If you find yourself in the Southwest part of DC, it is worth visiting East Potomac Park, situated between the Potomac River, the Anacostia River, and the Washington Channel. Golfers will appreciate this place for the 18-hole East Potomac Golf Course, but there are also tennis courts and picnic facilities.
Although urban living has its perks, it is not necessarily the best option for everyday life. Apart from busy areas, DC has a lot of greenery, which offers a nice break from the daily bustle.
An uptown neighborhood, Woodley Park is known, amongst other things, for the main entrance to a 2,100-acre Rock Creek Park, which spans across several blocks all the way to the Maryland border. Besides enjoying the outdoor activities and observing some native species in their natural habitat, you can also observe some historical structures, such as Pierce Mill, which was once a functioning mill, and Fort Stevens, which dates back to the Civil War.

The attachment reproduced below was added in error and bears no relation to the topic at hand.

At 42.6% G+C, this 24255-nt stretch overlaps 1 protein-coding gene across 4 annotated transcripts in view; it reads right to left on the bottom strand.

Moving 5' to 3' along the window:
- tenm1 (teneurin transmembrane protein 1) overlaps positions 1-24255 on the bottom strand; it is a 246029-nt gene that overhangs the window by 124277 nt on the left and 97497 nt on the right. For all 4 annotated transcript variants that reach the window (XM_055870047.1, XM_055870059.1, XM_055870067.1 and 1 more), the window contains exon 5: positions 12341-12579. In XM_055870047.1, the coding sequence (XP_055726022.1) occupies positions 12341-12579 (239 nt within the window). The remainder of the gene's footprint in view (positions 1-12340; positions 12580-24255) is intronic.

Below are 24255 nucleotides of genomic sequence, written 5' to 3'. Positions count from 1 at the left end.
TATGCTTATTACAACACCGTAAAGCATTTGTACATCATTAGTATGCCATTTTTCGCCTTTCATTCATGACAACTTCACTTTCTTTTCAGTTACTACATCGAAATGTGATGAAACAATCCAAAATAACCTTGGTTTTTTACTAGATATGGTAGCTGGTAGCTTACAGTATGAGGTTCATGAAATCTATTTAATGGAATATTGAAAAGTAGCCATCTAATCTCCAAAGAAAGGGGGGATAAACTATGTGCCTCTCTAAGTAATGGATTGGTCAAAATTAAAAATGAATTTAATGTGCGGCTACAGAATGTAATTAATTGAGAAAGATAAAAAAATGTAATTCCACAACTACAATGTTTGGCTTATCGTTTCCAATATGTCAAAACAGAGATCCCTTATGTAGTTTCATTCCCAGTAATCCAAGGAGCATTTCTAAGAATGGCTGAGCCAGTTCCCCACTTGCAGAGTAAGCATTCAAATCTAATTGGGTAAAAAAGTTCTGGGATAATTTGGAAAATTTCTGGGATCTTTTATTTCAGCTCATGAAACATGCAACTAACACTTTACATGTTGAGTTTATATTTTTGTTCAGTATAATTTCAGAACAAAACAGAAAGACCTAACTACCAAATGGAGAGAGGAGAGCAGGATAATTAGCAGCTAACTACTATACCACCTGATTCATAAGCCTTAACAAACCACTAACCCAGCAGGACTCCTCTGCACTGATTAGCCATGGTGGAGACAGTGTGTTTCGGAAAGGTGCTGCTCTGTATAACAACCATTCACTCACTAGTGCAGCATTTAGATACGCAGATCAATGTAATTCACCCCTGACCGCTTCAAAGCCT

Located in the Northeast neighborhood, Dumbarton Oaks is a 40-acre green oasis in Georgetown, comprising several small gardens that will shelter you from the urban bustle. Specific plants define each garden, and the best visiting time is spring when the flowers are in full bloom.
Along the Anacostia River, you can enjoy Anacostia Park – one of the largest recreational spaces in DC. The national historic Chesapeake & Ohio Canal originating from the 18th century stretches along the Potomac River, from Georgetown to Cumberland. It is a great recreational spot for outdoor activities such as biking, boating, fishing, etc.
|Neighborhood||Walk Score||Transit Score||Bike Score|
|Foggy Bottom - GWU - West End||95||90||90|
|Logan Circle - Shaw||97||100||88|
|Mount Vernon Square||97||85||93|
The family-friendly neighborhoods have to include good schools and enough outdoor space for kids, all within the budget limits.